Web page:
The first book in the Second Look (!) series is The War or Art, by Steven Pressfield. I initially read this in late 2017, a couple of years before I actually set an intention to write. It is part of the canon recommended by people that pursued their own creative, non-standard paths, like Ferris, Holiday, Roll, etc. The War of Art is also part of the set of recommended books for new writers, alongside Julia Cameron’s The Artists Way and Stephen King’s On Writing.
I didn’t have a practice or a goal or the tens of thousands of words behind me during my first read. Many of the ideas and habits in this book made their way into my daily routine and how I approach writing. Do work every day. Treat the work seriously. Don’t worry if the work is terrible. Don’t self-edit while creating. Master technique. Finish what you start. I don’t think I gained them straight from the text; this advice went mainstream and if oft repeated. But The War of Art is the source text. And his main thesis is Resistance and its many forms; naming and describing Resistance is the core of the book.
The ideas that stood out in the second read were more subtle. The first is around feedback. Specifically (Pressfield contrasts how amateurs and professionals differ), the amateur does not expose themself to real world feedback. “Nothing is as empowering as real-world validation, even if it’s for failure.” (Pressfield, p. 71). How many times, on this website, have I bemoaned the lack of feedback and criticism for my writing? This part, or lack of part, of my writing is amateur. I need to get my writing out there and elicit more feedback, both from editors/gatekeepers (more than just “Thanks for submitting, your piece isn’t what we’re looking for right now,” etc.) and regular readers. I used to rely on Scibophile for feedback, but it was inconsistent and required so much peer review I had to abandon the platform. Posting more work here will get readers, but not the desired feedback and criticism. Reading this again served as a glorious reminder.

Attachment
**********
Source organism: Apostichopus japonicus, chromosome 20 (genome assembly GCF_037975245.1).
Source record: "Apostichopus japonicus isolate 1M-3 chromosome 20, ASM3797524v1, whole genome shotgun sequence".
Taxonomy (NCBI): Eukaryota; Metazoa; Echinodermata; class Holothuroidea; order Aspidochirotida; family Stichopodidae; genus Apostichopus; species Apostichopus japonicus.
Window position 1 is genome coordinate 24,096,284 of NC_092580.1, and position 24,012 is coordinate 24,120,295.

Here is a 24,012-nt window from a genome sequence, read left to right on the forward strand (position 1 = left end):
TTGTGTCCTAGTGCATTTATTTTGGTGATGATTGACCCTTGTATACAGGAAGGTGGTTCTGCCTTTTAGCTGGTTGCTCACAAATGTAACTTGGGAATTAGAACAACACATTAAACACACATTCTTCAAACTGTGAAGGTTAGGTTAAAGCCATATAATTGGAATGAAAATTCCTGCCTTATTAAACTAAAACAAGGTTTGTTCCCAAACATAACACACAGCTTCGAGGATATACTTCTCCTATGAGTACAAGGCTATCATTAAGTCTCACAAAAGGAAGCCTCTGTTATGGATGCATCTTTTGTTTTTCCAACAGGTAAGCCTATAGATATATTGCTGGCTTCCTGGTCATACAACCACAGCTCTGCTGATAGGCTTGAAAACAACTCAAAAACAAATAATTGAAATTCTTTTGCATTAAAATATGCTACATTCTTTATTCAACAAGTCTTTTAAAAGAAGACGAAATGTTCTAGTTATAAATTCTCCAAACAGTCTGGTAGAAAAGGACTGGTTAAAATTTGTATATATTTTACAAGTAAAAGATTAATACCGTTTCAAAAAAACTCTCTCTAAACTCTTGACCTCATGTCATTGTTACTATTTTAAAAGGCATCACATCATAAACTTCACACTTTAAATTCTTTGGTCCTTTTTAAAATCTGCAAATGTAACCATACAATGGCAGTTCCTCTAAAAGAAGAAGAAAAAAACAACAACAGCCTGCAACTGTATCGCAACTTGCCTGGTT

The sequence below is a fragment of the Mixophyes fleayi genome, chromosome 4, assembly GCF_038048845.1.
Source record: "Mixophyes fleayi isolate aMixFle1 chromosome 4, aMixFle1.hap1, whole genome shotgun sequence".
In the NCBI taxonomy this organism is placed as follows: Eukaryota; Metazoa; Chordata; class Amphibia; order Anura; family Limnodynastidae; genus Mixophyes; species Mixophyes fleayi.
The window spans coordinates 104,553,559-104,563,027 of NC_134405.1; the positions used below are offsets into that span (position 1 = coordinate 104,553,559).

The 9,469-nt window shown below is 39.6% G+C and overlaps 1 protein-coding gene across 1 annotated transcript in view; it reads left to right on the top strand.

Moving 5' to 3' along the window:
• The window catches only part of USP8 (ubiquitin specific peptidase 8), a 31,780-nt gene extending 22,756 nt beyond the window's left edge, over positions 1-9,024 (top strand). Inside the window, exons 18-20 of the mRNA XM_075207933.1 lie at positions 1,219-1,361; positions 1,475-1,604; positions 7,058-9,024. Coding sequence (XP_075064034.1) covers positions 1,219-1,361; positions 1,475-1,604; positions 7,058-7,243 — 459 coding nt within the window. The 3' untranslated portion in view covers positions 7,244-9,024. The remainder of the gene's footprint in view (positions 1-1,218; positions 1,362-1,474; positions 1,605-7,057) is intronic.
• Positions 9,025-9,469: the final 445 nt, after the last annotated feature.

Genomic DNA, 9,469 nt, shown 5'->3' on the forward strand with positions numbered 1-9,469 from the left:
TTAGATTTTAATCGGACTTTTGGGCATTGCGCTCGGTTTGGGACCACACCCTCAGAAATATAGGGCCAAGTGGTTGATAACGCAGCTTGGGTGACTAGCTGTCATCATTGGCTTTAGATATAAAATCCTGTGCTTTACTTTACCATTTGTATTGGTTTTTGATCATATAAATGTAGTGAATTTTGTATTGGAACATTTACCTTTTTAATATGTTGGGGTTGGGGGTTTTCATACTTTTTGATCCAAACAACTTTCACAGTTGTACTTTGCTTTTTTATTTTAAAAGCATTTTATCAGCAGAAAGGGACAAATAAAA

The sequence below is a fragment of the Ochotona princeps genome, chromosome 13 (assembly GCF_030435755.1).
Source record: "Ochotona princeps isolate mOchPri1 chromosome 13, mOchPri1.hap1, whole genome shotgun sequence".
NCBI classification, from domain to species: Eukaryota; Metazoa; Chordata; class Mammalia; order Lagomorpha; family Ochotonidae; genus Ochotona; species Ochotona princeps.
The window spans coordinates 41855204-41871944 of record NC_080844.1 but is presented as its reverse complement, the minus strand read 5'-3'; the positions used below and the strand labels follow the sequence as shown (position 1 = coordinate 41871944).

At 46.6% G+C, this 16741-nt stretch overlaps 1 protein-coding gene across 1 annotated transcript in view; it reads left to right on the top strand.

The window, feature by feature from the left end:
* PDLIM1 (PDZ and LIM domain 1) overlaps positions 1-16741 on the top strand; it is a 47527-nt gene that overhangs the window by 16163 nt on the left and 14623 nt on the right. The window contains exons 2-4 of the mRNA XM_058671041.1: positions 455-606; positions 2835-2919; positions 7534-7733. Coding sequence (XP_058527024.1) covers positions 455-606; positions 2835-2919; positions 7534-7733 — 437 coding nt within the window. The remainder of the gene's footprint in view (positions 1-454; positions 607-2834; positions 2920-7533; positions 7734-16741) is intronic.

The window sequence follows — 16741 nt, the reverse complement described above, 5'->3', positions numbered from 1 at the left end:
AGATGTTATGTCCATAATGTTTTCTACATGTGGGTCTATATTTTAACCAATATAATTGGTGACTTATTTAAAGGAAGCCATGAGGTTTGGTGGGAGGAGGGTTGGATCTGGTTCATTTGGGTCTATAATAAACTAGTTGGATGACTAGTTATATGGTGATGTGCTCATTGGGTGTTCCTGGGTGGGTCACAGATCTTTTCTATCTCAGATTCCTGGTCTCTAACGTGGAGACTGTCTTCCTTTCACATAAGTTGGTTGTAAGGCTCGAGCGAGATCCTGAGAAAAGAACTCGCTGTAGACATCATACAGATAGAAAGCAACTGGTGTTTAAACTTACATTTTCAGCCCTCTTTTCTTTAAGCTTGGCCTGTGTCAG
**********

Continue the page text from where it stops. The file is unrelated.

The War of Art has three sections, Defining Resistance, Combating Resistance, and Beyond Resistance, The Higher Realm. On my first read, I just skimmed the last part.
“The next few chapters are going to be about the invisible psychic forces that support and sustain us in our journey toward ourselves. I plan on using terms like muses and angels. Does that make you uncomfortable?” (Pressfield, 106) Yes! At least it did the first time. So I missed Pressfield’s idea that stories and characters and stories are out there, in the ether… or with the angels and muses. I’m not a spiritual or mystical person, but this grabbed me. It is reassuring and hopeful that the primary job of an artist is to open themselves to the world. Not to rely on voodoo for inspiration, but sit every day, get yourself in a consistent habit of preparing and opening up, and a professional will tap into that energy, muse, whatever. And, if they have done the work on their craft, they can take whatever they receive and turn it into art. “…it’s as though the Fifth Symphony existed already in that higher sphere, before Beethoven sat down and played dah-dah-dah-DUM. The catch was this: The work existed only as potential—without a body, so to speak. It wasn’t music yet. You couldn’t play it. You couldn’t hear it…It needed a corporeal being, a human, an artist… to bring it into being on this material plane. So the Muse whispered in Beethoven’s ear.” (Pressfield, p 117)
(part 2 coming soon)